IMF

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[[Category: Formats With {{{Header}}} Headers]] [[Category: Formats With {{{Content}}} Content]] [[Category: Formats With {{{Instruments}}} Instruments]]
id's Music Format
IMF.png
Developer: id Software
Header: {{{Header}}}
Content: {{{Content}}}
Instruments: {{{Instruments}}}
Target Output
Output - Digital Audio - No.png Output - MIDI - No.png Output - FM Synthesis - No.png Output - PSG - No.png
Released: 1991/11/??
First Game: Catacomb 3-D (DOS)
Extensions
  • *.imf
  • *.wlf
  • *.adlib

The id music format (name verified by John Romero) is an AdLib audio structure developed by Jason Blochowiak. It was designed to be an optimized MIDI-like format that would be played via FM Synthesis on an AdLib card. In fact, the format is actually very similar to to the AdLib command syntax because it stores the raw data that needs to be sent to the OPL chip. The Winamp plugin AdPlug gives the most accurate playback of IMF.

IMF was originally created to be used in Commander Keen IV: Secret of the Oracle (DOS), but due to contractual obligations, the first published game to use IMF was Catacomb 3-D (DOS). It was almost released in the game Keen Dreams (DOS), but due to space constraints all music was removed from the game in order to fit on a single floppy disk.

There are two types of IMF. The first series of games to use IMF format are in what is now called Type-0. Type-0 IMF doesn't include any header information and is sent straight to the OPL chip. Later games use Type-1 which has a short header that includes the length of the song, and allows for meta data in a footer.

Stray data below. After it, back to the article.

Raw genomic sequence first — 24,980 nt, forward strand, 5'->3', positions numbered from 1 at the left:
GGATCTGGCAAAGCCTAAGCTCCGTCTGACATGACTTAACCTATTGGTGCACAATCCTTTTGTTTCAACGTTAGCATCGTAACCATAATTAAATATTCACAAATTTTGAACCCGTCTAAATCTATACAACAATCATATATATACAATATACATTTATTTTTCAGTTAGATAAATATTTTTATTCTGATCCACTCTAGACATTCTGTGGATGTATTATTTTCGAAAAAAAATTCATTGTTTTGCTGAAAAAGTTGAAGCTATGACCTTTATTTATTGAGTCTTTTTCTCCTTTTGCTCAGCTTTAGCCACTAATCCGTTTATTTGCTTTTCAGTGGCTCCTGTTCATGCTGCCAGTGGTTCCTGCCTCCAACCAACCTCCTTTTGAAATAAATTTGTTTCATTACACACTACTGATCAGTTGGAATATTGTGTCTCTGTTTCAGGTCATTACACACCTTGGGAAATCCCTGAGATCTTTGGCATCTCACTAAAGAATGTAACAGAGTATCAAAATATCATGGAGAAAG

IMF has one design flaw. Different games play IMF files at different speeds, but the playback rate is not part of the IMF header. Because of this, extra precautions must be made when playing back IMF files. Bio Menace, Catacomb 3-D, Commander Keen, and Monster Bash all play at 560 Hz, but Cosmo's Cosmic Adventures, Wolfenstein 3-D, and games using the Wolf 3D engine (Spear of Destiny, Blake Stone 1 & 2, Operation Body Count, and Corridor 7) all run at 700 Hz. Duke Nukem II is unique and runs at 280 Hz. To fix this problem, the Wolf 3D games are given the *.WLF extension and Duke Nukem II delays are simply doubled in the file to match the 560 Hz tempo. This flaw can easily be fixed by creating a file header which included the necessary playback rate, but both the files and players would have to be updated.


Players

Players That Support IMF

Games

Games That Use IMF

Links